Most homeowners policies don’t cover earthquakes or floods, but you can buy separate policies to cover those risks. In coastal areas, windstorm damage may need to be purchased separately or may require separate percentage deductibles.
Policies typically insure not only the home but also other structures – such as garages. Most policies cover belongings in the home up to the amount stated in the policy and personal liability if you’re sued.
Most policies reimburse some of your expenses if you have to live somewhere else while your home’s under repair.
There are specific policies for condos, mobile homes, and older homes.
Claims: It’s a good idea to review what you’d need to know if you need to file a claim.
- A deductible is the money you have to pay out-of-pocket on a claim before the policy pays the loss. For example, assume you have a $1,000 deductible and the total claim is $5,000. You’d pay $1,000 and collect $4,000 from the insurer. A deductible also may be a percentage of the home’s insured value, not a fixed dollar amount.
- Actual Cash Value coverage pays the repair or replacement costs – after the insurer subtracts an amount based on the home’s or personal property’s age and the wear and tear (depreciation).
- Replacement Cost Coverage pays the full repair or replacement cost, without subtracting for depreciation, for materials of like kind and quality.
How to Protect Yourself
Shop around: The premiums insurance companies charge for homeowners insurance vary widely. It pays to take time to shop around to get the best value. Be sure to ask if you qualify for any discounts. Examples are discounts to protect your home (for example, add storm shutters), update the home’s electrical or plumbing systems, get a new roof, or add home security devices (for example, a burglar alarm). Memberships in certain organizations may also provide a discount (AARP, AAA, even a fraternity or sorority).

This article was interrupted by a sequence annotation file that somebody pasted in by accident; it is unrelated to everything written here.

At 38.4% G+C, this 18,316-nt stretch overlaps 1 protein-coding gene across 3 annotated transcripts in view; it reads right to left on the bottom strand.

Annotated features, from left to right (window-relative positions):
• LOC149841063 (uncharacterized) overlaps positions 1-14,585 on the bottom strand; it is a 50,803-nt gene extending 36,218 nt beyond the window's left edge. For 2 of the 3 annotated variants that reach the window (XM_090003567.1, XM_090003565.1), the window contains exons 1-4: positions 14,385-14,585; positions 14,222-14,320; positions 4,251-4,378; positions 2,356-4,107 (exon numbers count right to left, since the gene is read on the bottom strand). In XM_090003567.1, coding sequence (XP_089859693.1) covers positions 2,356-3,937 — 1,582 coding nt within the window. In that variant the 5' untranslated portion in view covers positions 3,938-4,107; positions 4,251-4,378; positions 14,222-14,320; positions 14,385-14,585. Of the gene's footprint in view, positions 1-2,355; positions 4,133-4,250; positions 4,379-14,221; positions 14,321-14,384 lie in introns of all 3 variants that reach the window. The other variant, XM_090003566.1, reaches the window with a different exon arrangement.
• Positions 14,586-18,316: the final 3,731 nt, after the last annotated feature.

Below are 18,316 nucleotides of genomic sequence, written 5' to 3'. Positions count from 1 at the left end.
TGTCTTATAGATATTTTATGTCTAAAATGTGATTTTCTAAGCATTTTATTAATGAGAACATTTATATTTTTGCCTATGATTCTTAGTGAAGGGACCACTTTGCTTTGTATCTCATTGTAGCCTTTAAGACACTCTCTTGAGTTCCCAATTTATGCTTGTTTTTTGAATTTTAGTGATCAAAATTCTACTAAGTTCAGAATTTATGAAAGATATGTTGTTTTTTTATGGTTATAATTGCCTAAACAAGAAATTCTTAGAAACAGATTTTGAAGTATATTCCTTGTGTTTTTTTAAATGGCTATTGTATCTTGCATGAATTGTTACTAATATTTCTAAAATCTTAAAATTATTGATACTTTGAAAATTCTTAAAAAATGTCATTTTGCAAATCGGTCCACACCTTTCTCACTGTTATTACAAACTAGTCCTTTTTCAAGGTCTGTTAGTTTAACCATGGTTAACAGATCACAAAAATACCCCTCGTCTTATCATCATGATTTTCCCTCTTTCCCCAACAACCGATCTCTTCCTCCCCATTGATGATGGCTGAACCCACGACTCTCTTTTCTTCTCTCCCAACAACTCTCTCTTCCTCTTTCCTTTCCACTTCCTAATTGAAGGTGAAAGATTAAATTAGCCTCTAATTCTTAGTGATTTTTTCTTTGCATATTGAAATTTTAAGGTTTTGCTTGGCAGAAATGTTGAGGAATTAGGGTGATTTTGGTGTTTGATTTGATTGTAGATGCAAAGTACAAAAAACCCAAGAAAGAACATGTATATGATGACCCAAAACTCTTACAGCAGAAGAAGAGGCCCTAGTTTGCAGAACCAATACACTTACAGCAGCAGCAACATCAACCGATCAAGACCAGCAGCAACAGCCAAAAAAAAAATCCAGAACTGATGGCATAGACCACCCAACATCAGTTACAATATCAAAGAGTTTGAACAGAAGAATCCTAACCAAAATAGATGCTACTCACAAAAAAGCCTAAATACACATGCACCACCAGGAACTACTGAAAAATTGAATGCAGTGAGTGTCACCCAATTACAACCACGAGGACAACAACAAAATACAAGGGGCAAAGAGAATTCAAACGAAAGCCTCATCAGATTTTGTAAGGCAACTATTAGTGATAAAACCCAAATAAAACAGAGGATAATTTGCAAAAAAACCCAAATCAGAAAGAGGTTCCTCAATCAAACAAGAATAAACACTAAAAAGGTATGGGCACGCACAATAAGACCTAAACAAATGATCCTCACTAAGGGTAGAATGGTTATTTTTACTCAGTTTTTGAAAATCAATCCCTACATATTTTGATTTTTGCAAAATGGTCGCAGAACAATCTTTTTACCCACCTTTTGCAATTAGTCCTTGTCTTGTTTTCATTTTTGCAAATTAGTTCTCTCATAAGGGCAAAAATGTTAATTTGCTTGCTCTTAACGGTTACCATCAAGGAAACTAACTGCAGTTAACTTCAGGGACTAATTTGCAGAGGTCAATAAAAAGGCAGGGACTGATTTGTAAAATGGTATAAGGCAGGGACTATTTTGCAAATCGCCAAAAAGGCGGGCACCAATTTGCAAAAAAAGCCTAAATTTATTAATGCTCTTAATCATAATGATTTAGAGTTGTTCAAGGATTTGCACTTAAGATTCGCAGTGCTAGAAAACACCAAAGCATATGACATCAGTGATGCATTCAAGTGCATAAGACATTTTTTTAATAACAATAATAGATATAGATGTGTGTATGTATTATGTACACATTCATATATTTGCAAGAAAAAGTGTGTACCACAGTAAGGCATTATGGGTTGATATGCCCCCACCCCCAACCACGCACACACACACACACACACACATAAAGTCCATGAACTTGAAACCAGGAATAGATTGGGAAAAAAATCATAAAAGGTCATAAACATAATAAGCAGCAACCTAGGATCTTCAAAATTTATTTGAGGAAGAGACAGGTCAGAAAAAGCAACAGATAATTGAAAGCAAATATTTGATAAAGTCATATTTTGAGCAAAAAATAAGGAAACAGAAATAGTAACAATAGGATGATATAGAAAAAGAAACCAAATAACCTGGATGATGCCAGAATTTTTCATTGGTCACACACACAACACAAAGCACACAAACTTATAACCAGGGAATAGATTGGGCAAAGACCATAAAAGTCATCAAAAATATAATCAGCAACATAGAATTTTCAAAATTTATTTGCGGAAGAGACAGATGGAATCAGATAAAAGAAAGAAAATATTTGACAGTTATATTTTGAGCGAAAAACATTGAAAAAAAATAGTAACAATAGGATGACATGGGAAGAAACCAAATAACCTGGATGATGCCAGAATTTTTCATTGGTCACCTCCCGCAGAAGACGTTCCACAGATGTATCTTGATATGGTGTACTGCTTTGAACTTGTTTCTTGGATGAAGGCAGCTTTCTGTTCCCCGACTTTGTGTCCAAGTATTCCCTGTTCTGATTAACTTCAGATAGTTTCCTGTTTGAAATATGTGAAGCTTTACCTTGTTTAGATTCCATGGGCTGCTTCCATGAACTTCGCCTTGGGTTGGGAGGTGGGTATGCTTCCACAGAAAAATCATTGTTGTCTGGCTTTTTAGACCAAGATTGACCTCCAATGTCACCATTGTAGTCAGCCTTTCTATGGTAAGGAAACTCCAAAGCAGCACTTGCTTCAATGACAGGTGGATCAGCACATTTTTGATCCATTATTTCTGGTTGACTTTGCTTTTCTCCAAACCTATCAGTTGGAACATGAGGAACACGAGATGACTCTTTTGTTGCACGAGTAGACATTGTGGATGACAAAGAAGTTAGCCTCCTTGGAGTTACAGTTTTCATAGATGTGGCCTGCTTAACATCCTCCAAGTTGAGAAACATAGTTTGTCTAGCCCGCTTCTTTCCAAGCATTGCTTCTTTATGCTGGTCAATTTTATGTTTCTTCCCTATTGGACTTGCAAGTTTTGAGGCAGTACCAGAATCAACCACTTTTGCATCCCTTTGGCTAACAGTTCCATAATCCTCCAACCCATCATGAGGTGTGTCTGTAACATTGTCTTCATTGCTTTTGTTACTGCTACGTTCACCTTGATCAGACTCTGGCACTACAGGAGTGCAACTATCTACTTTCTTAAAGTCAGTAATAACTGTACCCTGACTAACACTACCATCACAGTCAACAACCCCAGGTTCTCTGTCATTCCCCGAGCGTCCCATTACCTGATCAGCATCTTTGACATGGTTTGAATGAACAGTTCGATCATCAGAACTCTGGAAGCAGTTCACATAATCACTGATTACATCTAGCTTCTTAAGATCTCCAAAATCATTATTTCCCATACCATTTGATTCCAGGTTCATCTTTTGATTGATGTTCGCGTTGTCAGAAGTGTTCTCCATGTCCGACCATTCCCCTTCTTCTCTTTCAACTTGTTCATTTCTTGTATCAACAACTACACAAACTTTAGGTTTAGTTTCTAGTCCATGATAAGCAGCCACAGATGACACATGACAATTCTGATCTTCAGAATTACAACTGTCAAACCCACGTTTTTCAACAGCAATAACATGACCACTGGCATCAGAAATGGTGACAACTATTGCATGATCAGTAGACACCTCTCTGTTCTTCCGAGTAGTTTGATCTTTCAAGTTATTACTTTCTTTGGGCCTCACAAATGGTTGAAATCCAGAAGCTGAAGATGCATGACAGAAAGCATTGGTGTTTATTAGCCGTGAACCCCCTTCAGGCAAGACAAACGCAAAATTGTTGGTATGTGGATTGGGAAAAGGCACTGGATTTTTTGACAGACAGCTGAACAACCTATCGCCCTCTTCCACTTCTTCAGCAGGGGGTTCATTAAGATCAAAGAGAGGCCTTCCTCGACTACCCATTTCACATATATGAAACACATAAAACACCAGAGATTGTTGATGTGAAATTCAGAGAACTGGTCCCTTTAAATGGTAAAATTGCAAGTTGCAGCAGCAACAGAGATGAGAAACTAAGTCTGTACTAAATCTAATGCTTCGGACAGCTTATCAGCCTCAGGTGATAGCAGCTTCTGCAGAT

Bundle your insurance with one company: Some companies offer multi-policy discounts. For example, if you buy homeowners and auto policies from the same insurer, you may get a discount.
Choose your deductible: A higher deductible may help you save money on your homeowners insurance premium. Just be sure you can afford the deductible if you have a loss.
Understand the trade-offs: Know the difference between actual cash value and replacement cost coverage. The premiums probably are lower for actual cash value coverage. But replacement cost coverage pays more if you have a claim.
Top Things to Remember
- Know the risks to your home and take actions to reduce those risks.
- Know important policy terms. If you don’t understand, ask.